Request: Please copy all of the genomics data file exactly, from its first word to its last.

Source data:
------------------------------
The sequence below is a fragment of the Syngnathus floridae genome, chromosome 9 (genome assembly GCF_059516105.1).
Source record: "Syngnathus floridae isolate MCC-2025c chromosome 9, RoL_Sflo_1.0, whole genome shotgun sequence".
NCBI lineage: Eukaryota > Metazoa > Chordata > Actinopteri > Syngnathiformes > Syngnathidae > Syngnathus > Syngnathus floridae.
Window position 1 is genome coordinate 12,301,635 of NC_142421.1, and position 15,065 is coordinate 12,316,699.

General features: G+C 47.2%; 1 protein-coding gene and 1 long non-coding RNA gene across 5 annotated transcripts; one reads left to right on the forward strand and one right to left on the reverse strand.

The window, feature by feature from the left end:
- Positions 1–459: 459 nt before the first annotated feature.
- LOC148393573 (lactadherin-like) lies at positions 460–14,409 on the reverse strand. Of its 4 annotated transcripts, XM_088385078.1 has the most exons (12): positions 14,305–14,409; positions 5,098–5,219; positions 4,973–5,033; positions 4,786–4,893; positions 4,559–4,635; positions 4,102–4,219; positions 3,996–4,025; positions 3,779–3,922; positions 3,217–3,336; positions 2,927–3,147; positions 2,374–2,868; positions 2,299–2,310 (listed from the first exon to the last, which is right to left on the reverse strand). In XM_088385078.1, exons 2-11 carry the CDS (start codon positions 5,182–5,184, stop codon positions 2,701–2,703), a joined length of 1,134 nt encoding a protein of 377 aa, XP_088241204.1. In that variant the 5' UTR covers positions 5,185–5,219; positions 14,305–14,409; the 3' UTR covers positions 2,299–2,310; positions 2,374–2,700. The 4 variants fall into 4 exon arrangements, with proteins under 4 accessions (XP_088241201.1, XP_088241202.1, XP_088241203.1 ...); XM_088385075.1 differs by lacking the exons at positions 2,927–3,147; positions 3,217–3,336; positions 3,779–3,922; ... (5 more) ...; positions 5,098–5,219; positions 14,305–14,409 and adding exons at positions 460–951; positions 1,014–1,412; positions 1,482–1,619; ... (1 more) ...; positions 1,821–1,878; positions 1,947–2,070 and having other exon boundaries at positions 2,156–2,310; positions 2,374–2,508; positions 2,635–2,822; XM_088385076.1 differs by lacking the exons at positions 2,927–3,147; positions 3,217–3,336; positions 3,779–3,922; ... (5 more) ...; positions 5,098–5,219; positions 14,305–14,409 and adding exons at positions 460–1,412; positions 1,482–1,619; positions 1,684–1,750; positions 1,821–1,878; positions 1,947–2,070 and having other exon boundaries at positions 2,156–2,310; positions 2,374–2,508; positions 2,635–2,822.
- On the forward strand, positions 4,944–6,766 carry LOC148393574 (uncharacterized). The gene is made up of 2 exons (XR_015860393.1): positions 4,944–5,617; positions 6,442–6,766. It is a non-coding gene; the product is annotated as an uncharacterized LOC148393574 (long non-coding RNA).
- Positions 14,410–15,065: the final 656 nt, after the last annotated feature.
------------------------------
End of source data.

The sequence below is a fragment of the Syngnathus floridae genome, chromosome 9 (genome assembly GCF_059516105.1).
Source record: "Syngnathus floridae isolate MCC-2025c chromosome 9, RoL_Sflo_1.0, whole genome shotgun sequence".
NCBI lineage: Eukaryota > Metazoa > Chordata > Actinopteri > Syngnathiformes > Syngnathidae > Syngnathus > Syngnathus floridae.
Window position 1 is genome coordinate 12,301,635 of NC_142421.1, and position 15,065 is coordinate 12,316,699.

General features: G+C 47.2%; 1 protein-coding gene and 1 long non-coding RNA gene across 5 annotated transcripts; one reads left to right on the forward strand and one right to left on the reverse strand.

The window, feature by feature from the left end:
- Positions 1–459: 459 nt before the first annotated feature.
- LOC148393573 (lactadherin-like) lies at positions 460–14,409 on the reverse strand. Of its 4 annotated transcripts, XM_088385078.1 has the most exons (12): positions 14,305–14,409; positions 5,098–5,219; positions 4,973–5,033; positions 4,786–4,893; positions 4,559–4,635; positions 4,102–4,219; positions 3,996–4,025; positions 3,779–3,922; positions 3,217–3,336; positions 2,927–3,147; positions 2,374–2,868; positions 2,299–2,310 (listed from the first exon to the last, which is right to left on the reverse strand). In XM_088385078.1, exons 2-11 carry the CDS (start codon positions 5,182–5,184, stop codon positions 2,701–2,703), a joined length of 1,134 nt encoding a protein of 377 aa, XP_088241204.1. In that variant the 5' UTR covers positions 5,185–5,219; positions 14,305–14,409; the 3' UTR covers positions 2,299–2,310; positions 2,374–2,700. The 4 variants fall into 4 exon arrangements, with proteins under 4 accessions (XP_088241201.1, XP_088241202.1, XP_088241203.1 ...); XM_088385075.1 differs by lacking the exons at positions 2,927–3,147; positions 3,217–3,336; positions 3,779–3,922; ... (5 more) ...; positions 5,098–5,219; positions 14,305–14,409 and adding exons at positions 460–951; positions 1,014–1,412; positions 1,482–1,619; ... (1 more) ...; positions 1,821–1,878; positions 1,947–2,070 and having other exon boundaries at positions 2,156–2,310; positions 2,374–2,508; positions 2,635–2,822; XM_088385076.1 differs by lacking the exons at positions 2,927–3,147; positions 3,217–3,336; positions 3,779–3,922; ... (5 more) ...; positions 5,098–5,219; positions 14,305–14,409 and adding exons at positions 460–1,412; positions 1,482–1,619; positions 1,684–1,750; positions 1,821–1,878; positions 1,947–2,070 and having other exon boundaries at positions 2,156–2,310; positions 2,374–2,508; positions 2,635–2,822.
- On the forward strand, positions 4,944–6,766 carry LOC148393574 (uncharacterized). The gene is made up of 2 exons (XR_015860393.1): positions 4,944–5,617; positions 6,442–6,766. It is a non-coding gene; the product is annotated as an uncharacterized LOC148393574 (long non-coding RNA).
- Positions 14,410–15,065: the final 656 nt, after the last annotated feature.